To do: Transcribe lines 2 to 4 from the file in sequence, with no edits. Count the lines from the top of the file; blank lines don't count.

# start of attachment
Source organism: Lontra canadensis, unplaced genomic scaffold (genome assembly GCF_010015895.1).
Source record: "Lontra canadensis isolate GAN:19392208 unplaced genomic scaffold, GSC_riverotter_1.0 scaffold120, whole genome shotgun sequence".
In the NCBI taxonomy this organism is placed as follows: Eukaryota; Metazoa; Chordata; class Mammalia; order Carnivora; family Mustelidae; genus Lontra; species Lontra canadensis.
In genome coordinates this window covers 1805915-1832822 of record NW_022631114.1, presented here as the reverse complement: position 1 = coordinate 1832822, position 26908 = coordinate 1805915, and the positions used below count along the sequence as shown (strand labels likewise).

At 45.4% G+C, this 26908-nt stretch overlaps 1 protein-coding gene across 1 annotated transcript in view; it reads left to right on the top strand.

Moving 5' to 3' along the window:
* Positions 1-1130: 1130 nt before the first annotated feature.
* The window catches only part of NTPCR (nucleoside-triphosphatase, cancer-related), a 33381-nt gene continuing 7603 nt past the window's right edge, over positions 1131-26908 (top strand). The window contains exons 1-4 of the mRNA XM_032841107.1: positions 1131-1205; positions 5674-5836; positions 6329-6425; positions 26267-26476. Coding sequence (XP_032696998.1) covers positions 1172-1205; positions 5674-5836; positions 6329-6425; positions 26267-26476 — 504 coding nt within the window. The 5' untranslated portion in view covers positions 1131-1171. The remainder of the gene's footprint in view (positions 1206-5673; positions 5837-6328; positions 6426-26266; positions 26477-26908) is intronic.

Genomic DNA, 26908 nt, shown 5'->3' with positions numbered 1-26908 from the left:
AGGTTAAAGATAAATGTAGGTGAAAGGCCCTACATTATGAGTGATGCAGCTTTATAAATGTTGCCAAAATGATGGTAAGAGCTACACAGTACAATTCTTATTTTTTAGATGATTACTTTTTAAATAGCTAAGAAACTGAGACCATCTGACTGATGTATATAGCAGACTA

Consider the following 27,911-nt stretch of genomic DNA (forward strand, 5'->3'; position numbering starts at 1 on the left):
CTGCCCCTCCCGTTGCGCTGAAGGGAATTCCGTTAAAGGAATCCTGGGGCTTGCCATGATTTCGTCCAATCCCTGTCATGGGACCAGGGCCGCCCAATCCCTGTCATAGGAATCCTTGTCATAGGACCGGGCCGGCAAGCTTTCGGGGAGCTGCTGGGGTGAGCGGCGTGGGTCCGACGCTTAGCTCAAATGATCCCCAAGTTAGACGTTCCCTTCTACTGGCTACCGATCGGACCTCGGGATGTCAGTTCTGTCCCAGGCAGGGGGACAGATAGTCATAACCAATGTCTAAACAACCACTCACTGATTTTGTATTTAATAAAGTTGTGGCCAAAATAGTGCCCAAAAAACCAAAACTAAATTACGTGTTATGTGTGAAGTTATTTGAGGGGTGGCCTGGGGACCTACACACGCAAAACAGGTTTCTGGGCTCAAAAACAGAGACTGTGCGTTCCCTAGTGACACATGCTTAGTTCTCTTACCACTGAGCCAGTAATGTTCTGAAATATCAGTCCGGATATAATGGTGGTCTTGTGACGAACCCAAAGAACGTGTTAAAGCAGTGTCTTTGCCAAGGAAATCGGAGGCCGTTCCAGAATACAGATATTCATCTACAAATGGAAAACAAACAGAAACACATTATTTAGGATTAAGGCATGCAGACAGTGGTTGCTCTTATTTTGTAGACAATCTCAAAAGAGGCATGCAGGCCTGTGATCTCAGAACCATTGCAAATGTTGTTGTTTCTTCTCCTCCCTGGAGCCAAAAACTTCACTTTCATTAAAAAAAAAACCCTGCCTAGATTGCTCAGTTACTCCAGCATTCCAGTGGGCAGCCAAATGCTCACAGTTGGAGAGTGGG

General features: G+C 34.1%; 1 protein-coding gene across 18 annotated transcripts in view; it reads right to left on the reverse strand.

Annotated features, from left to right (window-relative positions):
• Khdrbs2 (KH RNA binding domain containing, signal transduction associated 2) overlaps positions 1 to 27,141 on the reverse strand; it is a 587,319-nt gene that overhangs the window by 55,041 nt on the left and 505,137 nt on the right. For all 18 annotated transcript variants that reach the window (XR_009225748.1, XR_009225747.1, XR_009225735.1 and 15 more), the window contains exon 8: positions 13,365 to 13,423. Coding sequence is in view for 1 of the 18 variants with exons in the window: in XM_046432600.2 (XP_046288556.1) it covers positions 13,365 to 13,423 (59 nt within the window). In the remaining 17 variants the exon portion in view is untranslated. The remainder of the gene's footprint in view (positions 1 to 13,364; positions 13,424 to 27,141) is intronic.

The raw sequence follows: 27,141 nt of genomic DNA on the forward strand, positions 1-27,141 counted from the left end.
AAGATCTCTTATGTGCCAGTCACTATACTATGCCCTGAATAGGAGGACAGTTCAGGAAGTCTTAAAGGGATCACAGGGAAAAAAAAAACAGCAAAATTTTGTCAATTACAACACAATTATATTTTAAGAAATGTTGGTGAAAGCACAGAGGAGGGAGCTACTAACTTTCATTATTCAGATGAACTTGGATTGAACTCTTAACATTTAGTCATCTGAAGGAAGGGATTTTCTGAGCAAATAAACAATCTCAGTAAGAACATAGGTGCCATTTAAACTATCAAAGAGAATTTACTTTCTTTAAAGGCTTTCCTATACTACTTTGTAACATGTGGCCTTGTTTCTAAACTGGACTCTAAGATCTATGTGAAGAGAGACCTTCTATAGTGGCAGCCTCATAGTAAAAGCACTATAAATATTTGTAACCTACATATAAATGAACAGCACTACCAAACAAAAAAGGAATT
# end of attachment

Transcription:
Source record: "Lontra canadensis isolate GAN:19392208 unplaced genomic scaffold, GSC_riverotter_1.0 scaffold120, whole genome shotgun sequence".
In the NCBI taxonomy this organism is placed as follows: Eukaryota; Metazoa; Chordata; class Mammalia; order Carnivora; family Mustelidae; genus Lontra; species Lontra canadensis.
In genome coordinates this window covers 1805915-1832822 of record NW_022631114.1, presented here as the reverse complement: position 1 = coordinate 1832822, position 26908 = coordinate 1805915, and the positions used below count along the sequence as shown (strand labels likewise).